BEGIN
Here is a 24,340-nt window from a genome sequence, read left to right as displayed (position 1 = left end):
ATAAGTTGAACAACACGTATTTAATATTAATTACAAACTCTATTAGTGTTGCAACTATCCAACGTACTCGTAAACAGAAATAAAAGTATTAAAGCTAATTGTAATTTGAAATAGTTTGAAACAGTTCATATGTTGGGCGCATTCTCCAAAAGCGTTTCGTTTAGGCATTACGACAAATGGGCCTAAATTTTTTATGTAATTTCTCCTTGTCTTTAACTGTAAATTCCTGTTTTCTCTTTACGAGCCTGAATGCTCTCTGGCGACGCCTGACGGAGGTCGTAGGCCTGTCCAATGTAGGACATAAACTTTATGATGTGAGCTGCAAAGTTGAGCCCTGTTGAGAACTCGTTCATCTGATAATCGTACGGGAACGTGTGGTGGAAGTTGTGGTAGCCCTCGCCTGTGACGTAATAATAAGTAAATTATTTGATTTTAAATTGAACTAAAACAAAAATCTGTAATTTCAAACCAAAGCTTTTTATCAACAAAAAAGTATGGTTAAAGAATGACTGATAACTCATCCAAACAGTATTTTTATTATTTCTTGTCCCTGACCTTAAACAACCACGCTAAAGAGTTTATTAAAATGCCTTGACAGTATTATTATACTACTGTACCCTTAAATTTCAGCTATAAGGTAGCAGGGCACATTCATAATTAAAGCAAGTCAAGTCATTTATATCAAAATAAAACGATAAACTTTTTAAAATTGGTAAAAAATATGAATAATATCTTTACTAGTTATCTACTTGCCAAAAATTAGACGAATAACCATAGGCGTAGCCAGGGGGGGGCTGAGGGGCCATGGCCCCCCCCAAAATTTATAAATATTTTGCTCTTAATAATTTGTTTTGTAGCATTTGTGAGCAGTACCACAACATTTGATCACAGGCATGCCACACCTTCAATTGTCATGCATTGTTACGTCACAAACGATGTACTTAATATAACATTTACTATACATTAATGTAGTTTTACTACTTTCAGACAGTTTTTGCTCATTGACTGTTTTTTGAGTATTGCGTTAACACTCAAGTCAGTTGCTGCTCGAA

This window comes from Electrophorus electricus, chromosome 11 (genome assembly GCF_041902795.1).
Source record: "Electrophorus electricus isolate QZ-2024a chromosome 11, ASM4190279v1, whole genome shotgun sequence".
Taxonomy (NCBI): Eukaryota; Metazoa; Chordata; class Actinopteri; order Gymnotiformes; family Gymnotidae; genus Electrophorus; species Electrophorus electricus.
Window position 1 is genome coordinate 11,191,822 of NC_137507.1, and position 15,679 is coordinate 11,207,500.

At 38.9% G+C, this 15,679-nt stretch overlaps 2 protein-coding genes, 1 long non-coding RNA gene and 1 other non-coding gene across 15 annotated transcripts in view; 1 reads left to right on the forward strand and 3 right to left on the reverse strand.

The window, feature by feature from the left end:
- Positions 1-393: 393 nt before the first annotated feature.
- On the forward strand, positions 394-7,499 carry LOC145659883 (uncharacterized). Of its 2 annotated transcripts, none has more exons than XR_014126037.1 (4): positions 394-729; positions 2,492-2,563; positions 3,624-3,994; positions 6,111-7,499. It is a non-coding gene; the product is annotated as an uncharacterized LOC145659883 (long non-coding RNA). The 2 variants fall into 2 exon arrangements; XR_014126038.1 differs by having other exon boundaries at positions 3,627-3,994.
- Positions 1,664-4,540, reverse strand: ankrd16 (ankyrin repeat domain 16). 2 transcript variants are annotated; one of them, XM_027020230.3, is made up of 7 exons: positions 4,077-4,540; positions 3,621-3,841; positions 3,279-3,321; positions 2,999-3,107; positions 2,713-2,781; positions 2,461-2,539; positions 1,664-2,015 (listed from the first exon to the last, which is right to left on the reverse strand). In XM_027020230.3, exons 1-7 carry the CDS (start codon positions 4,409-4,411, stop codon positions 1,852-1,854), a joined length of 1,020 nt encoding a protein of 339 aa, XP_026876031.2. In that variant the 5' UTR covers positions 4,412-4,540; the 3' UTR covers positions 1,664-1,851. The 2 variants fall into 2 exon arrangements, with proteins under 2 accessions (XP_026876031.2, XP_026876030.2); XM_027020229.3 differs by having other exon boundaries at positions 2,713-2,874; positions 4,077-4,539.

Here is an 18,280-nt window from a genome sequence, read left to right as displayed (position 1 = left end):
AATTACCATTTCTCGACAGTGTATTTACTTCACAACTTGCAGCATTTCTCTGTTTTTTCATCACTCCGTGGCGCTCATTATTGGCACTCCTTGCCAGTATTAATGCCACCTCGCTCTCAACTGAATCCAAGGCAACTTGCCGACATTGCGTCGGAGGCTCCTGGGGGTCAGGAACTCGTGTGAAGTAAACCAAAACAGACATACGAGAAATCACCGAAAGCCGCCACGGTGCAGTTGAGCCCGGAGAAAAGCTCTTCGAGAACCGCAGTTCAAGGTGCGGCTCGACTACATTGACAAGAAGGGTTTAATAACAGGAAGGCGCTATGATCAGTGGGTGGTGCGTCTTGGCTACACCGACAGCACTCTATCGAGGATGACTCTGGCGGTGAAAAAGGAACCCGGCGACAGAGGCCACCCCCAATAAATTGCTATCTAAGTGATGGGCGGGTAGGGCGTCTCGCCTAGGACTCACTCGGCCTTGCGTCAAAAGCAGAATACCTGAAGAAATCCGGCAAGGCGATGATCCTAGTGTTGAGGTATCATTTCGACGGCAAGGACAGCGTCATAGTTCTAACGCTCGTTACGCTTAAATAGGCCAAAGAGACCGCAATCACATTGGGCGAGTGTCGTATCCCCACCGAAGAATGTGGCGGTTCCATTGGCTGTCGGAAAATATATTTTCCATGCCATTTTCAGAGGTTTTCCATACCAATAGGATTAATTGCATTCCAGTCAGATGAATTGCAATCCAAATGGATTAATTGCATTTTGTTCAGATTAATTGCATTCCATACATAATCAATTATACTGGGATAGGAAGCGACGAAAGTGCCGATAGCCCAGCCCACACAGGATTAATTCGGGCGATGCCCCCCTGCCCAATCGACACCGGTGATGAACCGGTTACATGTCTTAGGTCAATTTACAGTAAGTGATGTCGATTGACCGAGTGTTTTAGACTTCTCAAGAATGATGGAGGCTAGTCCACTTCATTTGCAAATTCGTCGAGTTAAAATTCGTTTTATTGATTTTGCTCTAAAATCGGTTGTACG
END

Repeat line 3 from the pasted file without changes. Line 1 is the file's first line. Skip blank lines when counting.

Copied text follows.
This window comes from Electrophorus electricus, chromosome 11 (genome assembly GCF_041902795.1).